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  • Karl Popper, Science and Enlightenment.Nicholas Maxwell - 2017 - London: UCL Press.
    Karl Popper is famous for having proposed that science advances by a process of conjecture and refutation. He is also famous for defending the open society against what he saw as its arch enemies – Plato and Marx. Popper’s contributions to thought are of profound importance, but they are not the last word on the subject. They need to be improved. My concern in this book is to spell out what is of greatest importance in Popper’s work, what its failings (...)
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  • Phenomenology and mathematics.Mirja Hartimo (ed.) - 2010 - London: Springer.
    This volume aims to establish the starting point for the development, evaluation and appraisal of the phenomenology of mathematics.
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  • Applied Ontology: An Introduction.Katherine Munn & Barry Smith (eds.) - 2008 - Frankfurt: ontos.
    Ontology is the philosophical discipline which aims to understand how things in the world are divided into categories and how these categories are related together. This is exactly what information scientists aim for in creating structured, automated representations, called 'ontologies,' for managing information in fields such as science, government, industry, and healthcare. Currently, these systems are designed in a variety of different ways, so they cannot share data with one another. They are often idiosyncratically structured, accessible only to those who (...)
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  • Hannah Arendt on the evil of not being a person.Martin Shuster - 2018 - Philosophy Compass 13 (7):e12504.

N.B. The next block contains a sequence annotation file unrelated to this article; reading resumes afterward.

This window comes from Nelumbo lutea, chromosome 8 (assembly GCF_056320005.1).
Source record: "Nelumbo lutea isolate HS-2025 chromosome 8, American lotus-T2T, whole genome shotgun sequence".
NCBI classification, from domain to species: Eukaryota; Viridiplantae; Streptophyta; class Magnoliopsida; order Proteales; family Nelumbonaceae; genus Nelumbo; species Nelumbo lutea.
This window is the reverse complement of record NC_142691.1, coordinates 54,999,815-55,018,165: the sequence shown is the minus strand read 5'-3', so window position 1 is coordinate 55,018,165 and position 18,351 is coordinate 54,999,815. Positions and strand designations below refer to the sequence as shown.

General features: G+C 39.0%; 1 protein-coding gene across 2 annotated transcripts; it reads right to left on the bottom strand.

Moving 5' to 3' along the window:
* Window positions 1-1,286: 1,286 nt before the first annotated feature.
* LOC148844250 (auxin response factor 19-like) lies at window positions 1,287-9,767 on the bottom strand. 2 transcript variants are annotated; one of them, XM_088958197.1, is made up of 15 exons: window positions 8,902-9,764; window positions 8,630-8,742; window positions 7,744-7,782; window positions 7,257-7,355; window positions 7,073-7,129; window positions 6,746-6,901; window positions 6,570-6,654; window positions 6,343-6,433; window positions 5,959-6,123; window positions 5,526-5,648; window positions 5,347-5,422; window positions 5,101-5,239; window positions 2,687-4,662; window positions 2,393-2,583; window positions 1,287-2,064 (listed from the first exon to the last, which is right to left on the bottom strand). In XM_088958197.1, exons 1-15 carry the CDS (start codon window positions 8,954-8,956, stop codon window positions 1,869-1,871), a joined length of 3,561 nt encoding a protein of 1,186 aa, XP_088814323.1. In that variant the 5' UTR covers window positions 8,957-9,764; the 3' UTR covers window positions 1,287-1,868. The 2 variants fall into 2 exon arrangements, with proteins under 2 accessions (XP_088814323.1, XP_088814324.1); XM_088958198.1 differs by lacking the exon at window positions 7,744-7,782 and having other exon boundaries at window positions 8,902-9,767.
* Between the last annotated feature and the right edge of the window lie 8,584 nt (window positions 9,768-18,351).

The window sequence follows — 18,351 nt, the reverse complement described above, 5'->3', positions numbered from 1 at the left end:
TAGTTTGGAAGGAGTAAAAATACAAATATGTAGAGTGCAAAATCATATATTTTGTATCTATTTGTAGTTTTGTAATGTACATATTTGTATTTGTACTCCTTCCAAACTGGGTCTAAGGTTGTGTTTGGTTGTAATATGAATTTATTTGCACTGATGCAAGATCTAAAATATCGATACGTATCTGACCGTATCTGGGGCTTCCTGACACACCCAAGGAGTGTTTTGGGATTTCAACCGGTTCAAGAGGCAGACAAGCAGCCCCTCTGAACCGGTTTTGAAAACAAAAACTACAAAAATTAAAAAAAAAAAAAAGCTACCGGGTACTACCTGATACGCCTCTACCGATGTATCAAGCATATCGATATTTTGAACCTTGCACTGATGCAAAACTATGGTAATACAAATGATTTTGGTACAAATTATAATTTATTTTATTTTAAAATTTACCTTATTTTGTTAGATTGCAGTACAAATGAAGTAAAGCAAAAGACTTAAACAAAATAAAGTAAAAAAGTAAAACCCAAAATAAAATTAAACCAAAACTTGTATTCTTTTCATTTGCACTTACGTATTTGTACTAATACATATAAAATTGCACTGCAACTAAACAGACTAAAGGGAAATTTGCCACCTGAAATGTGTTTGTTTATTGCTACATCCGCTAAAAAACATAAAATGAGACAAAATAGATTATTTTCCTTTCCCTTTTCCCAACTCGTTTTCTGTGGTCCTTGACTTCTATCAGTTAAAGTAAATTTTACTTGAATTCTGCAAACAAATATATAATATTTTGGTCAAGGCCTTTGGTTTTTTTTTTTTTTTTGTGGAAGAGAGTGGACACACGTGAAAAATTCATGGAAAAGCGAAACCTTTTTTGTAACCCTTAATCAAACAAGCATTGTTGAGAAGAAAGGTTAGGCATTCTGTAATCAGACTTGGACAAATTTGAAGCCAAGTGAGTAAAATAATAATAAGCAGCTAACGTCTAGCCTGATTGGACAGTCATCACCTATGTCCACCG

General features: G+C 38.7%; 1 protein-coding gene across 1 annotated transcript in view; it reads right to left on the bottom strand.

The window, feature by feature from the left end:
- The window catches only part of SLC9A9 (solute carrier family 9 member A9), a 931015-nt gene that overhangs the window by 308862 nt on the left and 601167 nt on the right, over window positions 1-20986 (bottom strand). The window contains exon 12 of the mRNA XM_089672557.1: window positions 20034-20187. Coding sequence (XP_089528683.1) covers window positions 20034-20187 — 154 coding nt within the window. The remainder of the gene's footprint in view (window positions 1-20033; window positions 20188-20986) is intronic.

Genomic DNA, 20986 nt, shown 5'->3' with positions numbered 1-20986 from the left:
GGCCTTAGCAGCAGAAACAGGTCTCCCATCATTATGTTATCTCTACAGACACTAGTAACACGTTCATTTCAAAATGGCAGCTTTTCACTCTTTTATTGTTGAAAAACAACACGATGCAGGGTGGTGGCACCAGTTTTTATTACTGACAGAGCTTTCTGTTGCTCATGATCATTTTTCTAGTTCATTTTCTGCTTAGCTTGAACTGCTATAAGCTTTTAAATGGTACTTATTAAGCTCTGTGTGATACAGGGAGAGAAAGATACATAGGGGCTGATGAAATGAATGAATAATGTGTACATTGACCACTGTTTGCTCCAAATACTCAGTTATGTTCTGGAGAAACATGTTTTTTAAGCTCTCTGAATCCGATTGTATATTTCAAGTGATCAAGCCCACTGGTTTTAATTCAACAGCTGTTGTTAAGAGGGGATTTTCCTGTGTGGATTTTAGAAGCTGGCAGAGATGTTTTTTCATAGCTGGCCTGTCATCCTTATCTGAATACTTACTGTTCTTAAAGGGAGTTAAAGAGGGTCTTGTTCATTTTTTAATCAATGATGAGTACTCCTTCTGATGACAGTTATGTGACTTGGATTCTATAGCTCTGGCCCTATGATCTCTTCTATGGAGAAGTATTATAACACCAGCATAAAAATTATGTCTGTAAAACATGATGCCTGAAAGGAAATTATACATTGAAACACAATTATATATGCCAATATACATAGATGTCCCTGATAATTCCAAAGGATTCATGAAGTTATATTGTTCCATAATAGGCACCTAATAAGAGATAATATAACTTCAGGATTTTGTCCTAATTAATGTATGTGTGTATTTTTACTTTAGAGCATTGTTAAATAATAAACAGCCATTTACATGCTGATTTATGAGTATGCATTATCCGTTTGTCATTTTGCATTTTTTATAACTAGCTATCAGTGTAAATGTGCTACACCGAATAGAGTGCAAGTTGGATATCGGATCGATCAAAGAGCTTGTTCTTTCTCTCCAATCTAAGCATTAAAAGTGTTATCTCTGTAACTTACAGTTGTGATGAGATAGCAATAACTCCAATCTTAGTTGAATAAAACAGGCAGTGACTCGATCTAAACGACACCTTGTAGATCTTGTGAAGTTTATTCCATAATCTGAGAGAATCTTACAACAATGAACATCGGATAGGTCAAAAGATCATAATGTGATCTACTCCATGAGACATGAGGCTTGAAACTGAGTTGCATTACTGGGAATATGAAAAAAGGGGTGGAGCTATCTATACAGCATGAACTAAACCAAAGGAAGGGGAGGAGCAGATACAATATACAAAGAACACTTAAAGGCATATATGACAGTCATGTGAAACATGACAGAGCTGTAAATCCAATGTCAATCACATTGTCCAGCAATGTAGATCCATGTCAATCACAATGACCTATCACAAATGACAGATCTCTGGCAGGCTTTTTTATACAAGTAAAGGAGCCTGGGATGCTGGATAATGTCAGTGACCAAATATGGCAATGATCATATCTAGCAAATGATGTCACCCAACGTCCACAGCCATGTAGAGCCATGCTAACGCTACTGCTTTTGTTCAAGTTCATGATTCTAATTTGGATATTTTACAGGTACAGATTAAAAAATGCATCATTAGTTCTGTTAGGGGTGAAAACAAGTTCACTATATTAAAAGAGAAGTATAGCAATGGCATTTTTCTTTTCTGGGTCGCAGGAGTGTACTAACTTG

This article presents Hannah Arendt's novel conception of evil, arguing that what animates and undergirds this conception is an understanding of human agency, of what it means to be a person at all. The banality of evil that Arendt theorizes is exactly the failure to become a person in the first place—it is, in short, the evil of being a nobody. For Arendt, this evil becomes extreme when a mass of such nobodies becomes organized by totalitarianism. This article focuses on (...)
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  • Real possibility and relation to an object. Remarks on Kant's Modal Metaphysics.Tobias Rosefeldt - 2018 - European Journal of Philosophy 26 (3):1148-1152.
  • Kant's subjective deduction: A reappraisal.Ryan S. Kemp - 2018 - European Journal of Philosophy 26 (3):945-957.
    In the A-preface of the Critique of Pure Reason, Kant kindly warns his readers to pay special attention to the chapter on the “Deduction of the Pure Concepts of the Understanding.” Looking to mitigate the reader's effort, Kant goes on to explain the chapter's methodology, suggesting that the inquiry will have “two sides.” One side deals with the “objective validity” of the pure categories of the understanding; he calls this the “objective deduction.” The other deals with the powers of cognition (...)
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  • Freedom and poverty in the Kantian state.Rafeeq Hasan - 2018 - European Journal of Philosophy 26 (3):911-931.
    The coercive authority of the Kantian state is rationally grounded in the ideal of equal external freedom, which is realized when each individual can choose and act without being constrained by another's will. This ideal does not seem like it can justify state-mandated economic redistribution. For if one is externally free just as long as one can choose and act without being constrained by another, then only direct slavery, serfdom, or other systems of overt control seem to threaten external freedom. (...)